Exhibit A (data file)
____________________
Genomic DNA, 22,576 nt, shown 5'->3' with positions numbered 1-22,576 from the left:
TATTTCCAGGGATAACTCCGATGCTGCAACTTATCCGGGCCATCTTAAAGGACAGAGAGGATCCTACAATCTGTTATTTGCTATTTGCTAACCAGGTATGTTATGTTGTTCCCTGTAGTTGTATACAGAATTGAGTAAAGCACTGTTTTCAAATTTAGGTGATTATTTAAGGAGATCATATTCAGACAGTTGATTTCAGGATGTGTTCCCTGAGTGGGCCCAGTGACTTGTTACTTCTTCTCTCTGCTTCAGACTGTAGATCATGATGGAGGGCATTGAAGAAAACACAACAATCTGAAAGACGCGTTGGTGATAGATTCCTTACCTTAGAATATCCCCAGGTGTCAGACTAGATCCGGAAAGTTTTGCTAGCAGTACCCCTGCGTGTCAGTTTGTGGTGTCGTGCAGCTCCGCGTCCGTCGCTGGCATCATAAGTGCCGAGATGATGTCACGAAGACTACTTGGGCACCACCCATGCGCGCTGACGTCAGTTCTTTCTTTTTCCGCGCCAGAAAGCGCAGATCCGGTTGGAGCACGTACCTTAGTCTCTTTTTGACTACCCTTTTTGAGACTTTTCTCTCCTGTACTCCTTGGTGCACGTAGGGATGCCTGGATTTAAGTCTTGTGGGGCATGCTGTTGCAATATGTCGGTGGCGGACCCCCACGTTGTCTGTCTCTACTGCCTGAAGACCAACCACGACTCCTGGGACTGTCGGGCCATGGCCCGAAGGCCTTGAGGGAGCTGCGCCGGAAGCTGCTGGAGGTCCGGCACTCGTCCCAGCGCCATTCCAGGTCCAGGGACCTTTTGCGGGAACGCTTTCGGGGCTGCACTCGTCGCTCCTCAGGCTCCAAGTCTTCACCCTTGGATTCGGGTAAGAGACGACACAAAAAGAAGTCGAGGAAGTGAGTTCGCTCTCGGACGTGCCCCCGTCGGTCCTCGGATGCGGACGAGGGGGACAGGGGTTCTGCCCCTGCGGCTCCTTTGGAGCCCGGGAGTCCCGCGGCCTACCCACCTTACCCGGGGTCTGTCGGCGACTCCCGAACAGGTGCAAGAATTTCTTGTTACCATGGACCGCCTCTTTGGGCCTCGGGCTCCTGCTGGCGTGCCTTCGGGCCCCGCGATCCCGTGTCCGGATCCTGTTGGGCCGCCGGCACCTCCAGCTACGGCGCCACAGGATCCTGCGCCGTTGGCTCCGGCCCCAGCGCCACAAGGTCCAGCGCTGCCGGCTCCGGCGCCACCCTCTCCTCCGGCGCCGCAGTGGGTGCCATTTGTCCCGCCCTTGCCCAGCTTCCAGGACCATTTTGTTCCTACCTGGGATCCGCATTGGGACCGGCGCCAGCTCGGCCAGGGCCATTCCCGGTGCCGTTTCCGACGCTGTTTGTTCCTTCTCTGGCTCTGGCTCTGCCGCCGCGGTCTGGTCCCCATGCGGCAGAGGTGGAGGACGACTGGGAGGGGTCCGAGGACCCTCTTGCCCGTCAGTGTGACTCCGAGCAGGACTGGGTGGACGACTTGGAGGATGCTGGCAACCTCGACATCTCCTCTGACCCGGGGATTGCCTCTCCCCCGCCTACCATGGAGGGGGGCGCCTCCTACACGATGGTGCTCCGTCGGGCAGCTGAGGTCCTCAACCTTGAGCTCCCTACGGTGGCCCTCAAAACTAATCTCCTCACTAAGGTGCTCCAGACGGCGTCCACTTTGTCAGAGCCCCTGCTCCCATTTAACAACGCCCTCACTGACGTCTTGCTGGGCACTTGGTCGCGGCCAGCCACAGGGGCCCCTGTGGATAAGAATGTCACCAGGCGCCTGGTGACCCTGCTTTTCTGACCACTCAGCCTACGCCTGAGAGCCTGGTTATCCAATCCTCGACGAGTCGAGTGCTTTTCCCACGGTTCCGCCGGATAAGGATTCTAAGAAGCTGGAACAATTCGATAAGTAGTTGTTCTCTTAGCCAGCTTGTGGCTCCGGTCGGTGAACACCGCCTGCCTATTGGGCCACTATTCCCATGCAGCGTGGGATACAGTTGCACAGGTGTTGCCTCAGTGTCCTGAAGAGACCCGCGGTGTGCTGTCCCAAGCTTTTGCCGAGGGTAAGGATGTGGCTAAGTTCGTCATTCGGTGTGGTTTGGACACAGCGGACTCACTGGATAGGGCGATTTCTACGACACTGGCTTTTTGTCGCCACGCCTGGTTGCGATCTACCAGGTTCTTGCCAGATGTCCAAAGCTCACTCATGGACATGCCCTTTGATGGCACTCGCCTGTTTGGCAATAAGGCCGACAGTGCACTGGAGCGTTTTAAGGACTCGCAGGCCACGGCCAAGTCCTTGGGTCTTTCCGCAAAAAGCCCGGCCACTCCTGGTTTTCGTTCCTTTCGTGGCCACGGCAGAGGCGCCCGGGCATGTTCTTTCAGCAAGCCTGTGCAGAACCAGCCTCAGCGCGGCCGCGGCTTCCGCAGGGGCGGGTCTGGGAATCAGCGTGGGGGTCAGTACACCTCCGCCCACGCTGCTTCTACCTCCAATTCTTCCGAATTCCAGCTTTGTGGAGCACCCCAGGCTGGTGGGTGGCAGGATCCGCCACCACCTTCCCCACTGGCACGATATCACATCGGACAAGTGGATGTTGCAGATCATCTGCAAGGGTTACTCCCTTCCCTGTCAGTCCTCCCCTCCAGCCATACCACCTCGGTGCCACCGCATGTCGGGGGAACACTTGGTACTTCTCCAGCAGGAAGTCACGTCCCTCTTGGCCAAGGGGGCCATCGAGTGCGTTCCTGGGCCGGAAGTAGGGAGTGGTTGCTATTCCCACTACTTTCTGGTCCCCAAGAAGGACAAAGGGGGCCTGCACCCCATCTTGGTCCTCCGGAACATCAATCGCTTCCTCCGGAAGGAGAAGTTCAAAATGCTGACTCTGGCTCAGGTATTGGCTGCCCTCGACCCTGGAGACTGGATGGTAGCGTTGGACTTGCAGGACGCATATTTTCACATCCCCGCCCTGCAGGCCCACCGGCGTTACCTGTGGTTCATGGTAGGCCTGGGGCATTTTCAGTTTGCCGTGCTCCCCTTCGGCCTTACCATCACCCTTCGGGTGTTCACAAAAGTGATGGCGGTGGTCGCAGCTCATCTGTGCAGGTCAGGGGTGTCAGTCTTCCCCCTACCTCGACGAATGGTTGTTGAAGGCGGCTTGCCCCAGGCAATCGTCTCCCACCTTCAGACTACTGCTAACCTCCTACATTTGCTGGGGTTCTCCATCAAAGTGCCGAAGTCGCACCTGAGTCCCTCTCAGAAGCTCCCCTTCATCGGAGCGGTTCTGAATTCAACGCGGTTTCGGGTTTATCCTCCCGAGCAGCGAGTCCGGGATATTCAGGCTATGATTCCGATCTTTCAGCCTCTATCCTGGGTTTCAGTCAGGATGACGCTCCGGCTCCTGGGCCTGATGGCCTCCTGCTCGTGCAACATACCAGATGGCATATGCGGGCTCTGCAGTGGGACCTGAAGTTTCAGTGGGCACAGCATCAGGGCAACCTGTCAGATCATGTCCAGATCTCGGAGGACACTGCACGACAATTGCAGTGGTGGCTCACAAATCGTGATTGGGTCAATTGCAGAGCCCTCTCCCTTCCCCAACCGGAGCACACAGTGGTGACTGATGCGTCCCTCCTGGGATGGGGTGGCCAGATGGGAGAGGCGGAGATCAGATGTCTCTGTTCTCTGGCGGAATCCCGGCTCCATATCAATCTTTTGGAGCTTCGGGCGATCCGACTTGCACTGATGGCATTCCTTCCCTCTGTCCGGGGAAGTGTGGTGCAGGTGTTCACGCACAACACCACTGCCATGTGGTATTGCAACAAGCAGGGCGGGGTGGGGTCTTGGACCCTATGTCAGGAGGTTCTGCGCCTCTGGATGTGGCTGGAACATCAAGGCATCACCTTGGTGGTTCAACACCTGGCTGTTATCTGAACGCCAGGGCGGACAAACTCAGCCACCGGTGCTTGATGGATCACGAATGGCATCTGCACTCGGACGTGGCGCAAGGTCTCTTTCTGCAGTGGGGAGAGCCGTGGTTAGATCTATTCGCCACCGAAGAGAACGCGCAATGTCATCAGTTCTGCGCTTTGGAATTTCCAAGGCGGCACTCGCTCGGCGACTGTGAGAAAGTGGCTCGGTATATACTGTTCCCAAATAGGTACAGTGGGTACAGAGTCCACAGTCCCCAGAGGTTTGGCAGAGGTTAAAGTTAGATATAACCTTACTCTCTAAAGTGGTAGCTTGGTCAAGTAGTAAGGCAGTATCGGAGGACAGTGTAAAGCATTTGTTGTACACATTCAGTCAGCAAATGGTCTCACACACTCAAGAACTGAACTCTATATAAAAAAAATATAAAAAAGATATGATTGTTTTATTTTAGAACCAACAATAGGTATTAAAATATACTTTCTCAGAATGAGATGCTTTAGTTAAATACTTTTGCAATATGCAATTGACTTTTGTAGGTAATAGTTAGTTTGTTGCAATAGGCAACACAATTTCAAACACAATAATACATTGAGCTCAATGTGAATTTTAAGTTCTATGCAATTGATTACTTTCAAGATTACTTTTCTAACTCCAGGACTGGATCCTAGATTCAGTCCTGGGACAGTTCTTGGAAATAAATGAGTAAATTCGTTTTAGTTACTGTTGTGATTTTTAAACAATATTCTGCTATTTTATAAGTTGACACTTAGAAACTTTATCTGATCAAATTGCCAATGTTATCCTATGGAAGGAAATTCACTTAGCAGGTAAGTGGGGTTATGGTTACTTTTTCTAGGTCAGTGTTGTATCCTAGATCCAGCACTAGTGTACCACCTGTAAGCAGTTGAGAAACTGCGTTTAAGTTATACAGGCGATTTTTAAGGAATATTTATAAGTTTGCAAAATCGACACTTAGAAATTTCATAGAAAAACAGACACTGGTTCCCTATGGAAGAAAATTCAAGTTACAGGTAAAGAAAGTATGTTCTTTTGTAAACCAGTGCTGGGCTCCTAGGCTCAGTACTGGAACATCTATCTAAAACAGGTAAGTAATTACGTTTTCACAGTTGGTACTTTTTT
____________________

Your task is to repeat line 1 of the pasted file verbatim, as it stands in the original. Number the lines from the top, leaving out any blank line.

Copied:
Genomic DNA, 22,576 nt, shown 5'->3' with positions numbered 1-22,576 from the left: